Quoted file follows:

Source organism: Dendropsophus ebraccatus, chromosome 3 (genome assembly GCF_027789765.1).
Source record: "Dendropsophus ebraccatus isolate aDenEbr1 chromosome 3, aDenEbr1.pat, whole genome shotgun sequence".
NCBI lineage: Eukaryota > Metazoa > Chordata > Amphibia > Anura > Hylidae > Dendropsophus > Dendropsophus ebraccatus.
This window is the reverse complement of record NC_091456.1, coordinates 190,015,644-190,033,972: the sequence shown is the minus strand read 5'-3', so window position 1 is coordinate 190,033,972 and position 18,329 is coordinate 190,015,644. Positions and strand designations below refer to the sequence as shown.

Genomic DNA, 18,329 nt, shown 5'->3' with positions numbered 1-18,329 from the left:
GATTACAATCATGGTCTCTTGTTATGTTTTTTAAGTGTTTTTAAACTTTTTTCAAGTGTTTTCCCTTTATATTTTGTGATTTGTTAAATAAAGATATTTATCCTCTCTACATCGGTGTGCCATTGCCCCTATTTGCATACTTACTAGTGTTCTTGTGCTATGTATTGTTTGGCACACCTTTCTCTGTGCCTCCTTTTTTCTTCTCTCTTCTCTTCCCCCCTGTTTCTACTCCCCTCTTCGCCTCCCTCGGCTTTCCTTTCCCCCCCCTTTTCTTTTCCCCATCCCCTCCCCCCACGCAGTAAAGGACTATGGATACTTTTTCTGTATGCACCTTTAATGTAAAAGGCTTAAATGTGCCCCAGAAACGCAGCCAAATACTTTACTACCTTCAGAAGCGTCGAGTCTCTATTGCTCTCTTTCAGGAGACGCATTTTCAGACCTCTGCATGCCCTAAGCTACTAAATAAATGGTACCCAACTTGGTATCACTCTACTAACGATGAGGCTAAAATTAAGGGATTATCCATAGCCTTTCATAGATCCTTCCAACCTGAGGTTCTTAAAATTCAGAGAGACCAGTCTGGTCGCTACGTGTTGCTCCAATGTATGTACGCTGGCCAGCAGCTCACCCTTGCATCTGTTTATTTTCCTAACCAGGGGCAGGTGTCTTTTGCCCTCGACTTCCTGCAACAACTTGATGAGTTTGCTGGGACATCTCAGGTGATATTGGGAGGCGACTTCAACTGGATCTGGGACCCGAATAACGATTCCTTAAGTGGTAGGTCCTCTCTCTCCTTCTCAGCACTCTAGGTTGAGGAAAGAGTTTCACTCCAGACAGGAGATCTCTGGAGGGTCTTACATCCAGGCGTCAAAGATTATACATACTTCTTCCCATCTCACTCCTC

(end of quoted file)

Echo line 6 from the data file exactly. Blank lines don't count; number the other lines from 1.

GATTACAATCATGGTCTCTTGTTATGTTTTTTAAGTGTTTTTAAACTTTTTTCAAGTGTTTTCCCTTTATATTTTGTGATTTGTTAAATAAAGATATTTATCCTCTCTACATCGGTGTGCCATTGCCCCTATTTGCATACTTACTAGTGTTCTTGTGCTATGTATTGTTTGGCACACCTTTCTCTGTGCCTCCTTTTTTCTTCTCTCTTCTCTTCCCCCCTGTTTCTACTCCCCTCTTCGCCTCCCTCGGCTTTCCTTTCCCCCCCCTTTTCTTTTCCCCATCCCCTCCCCCCACGCAGTAAAGGACTATGGATACTTTTTCTGTATGCACCTTTAATGTAAAAGGCTTAAATGTGCCCCAGAAACGCAGCCAAATACTTTACTACCTTCAGAAGCGTCGAGTCTCTATTGCTCTCTTTCAGGAGACGCATTTTCAGACCTCTGCATGCCCTAAGCTACTAAATAAATGGTACCCAACTTGGTATCACTCTACTAACGATGAGGCTAAAATTAAGGGATTATCCATAGCCTTTCATAGATCCTTCCAACCTGAGGTTCTTAAAATTCAGAGAGACCAGTCTGGTCGCTACGTGTTGCTCCAATGTATGTACGCTGGCCAGCAGCTCACCCTTGCATCTGTTTATTTTCCTAACCAGGGGCAGGTGTCTTTTGCCCTCGACTTCCTGCAACAACTTGATGAGTTTGCTGGGACATCTCAGGTGATATTGGGAGGCGACTTCAACTGGATCTGGGACCCGAATAACGATTCCTTAAGTGGTAGGTCCTCTCTCTCCTTCTCAGCACTCTAGGTTGAGGAAAGAGTTTCACTCCAGACAGGAGATCTCTGGAGGGTCTTACATCCAGGCGTCAAAGATTATACATACTTCTTCCCATCTCACTCCTC